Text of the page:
Startup IonQ drastically ups the quantum computing ante
IonQ says it has built the world’s most powerful quantum computer, as measured by a common industry metric.
On a machine featuring 32 qubits—the quantum equivalent of classical computing’s bits—IonQ says it has achieved “an expected” quantum volume greater than 4 million. The figure vaults ahead of the previous record: a quantum volume of 128 announced just one day prior by Honeywell, the industrial conglomerate.
Peter Chapman, IonQ’s chief executive, said that as the company releases newer iterations of its machines in the years ahead, updated measures will be required. “The number will become so large, we’ll have to leave quantum volume behind,” he said.
Quantum volume attempts to grade quantum computers on a combination of metrics, including a machine’s number of qubits, their “connectivity,” and error rates. IBM, a rival quantum computing pioneer, introduced the yardstick three years ago in an effort to create a more holistic ranking system for quantum computing engineers.
Qubits tend to be unstable, but in an ideal world each additional one adds exponential power to a quantum machine. Because of IonQ’s unique hardware design, it says it is able to tap into those exponential increases, helping push its machine far ahead of the pack, at least according to quantum volume.
IonQ is tilting against tech giants many times the company’s size, such as IBM, Google, Honeywell, Intel, and Microsoft. The five-year-old startup based in College Park, Md., is racing, like the others, to give businesses a computing edge in domains such as chemistry, financial modeling, medicine, and artificial intelligence.
The industry’s holy grail is to create general purpose quantum computers capable of solving presently incalculable problems. Google offered an early, arcane demonstration of the feat last year.
IonQ did not release detailed specifications for its new, turbocharged machine. Chris Monroe, IonQ’s cofounder and chief scientist, told Fortune the company would do so “in the coming months.”
In a preprint article posted on Sept. 24 to ArXiv, an online science database, a team of scientists including Monroe recently claimed to have achieved “error correction with gain” on a 13-qubit mahcine. The experiment, if verified, marks a quantum computing milestone—a drastic reduction in error for notoriously finicky qubits.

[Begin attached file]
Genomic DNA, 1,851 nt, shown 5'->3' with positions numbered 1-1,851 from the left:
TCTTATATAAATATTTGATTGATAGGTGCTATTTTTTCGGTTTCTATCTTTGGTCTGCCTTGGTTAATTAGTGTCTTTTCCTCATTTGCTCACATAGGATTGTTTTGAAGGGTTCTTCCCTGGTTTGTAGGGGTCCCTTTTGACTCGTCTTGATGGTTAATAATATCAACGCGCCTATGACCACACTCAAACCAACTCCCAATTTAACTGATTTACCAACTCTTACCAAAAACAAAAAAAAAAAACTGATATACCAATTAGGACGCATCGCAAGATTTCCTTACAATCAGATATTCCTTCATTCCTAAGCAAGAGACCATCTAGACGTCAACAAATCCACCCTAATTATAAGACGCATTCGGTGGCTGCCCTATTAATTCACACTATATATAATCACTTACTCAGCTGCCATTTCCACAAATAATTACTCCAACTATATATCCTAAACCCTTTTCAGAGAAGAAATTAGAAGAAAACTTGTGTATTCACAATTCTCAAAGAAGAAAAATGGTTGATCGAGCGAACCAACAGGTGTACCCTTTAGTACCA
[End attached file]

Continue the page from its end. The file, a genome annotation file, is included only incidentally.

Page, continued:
“It looks like at least very good research; I don’t know whether it is truly great research,” said Greg Kuperberg, a mathematician at the University of California at Davis who specializes in quantum theory. Until benchmarking data and additional feedback from the scientific community is available, Kuperberg said the announcement “puts me in wait-and-see mode.”
Tony Uttley, Honeywell’s quantum leader, said IonQ’s milestone validates the ion trap hardware approach that is being pursued by both Honeywell and IonQ. “That’s why trapped ion technology is so exciting, because you have the potential with this kind of high-fidelity system to be able to really rapidly increase the computational capability of these quantum computers.” (IBM and Google are, in contrast, developing “superconducting qubit” quantum computers, an entirely different technology.)
Even though IonQ and Honeywell are both pursuing ion trap quantum computers, there’s a big difference in the architectures. IonQ is creating “static array” machines where the atomic qubits essentially remain in place, while lasers, used to program circuits, move around. Honeywell, on the other hand, shuttles the atoms themselves around.
The difference in approach means that one company’s machine may be suited to certain quantum algorithms and operations, while another’s might be suited to a different set, says Christopher Savoie, CEO of Zapata Computing, a quantum software startup. It is difficult, if not impossible, he said, to judge one as better than another at this early stage of development.
“If you want an analogy, it feels like announcing a new sports car that could be very good, together with comments about specs like engine power as well as comments about customers, but before releasing a video or data of track performance,” Kuperberg said of IonQ’s machine.
Kuperberg and Scott Aaronson, a quantum computing expert at the University of Texas at Austin, said IonQ appeared to have made substantive quantum computing progress. Both scientists took issue, however, with the company’s description of having created “perfect” qubits.
Aaronson called the claim of perfection “obvious hyperbole” until the qubits’ capacity for full error-correction can be proved. Kuperberg similarly noted “they do not say what ‘low’ means when they say that the gate errors are low.”
CEO Chapman said IonQ would release a five-year product road map “in about six weeks or so.” The plan follows closely on the heels IBM’s hardware timeline release.
Customers of IonQ will soon be able to use the new machine in private “beta,” Chapman said. Through partnerships, the startup will offer customers of Amazon and Microsoft’s cloud computing businesses access by the first quarter of 2021, he said.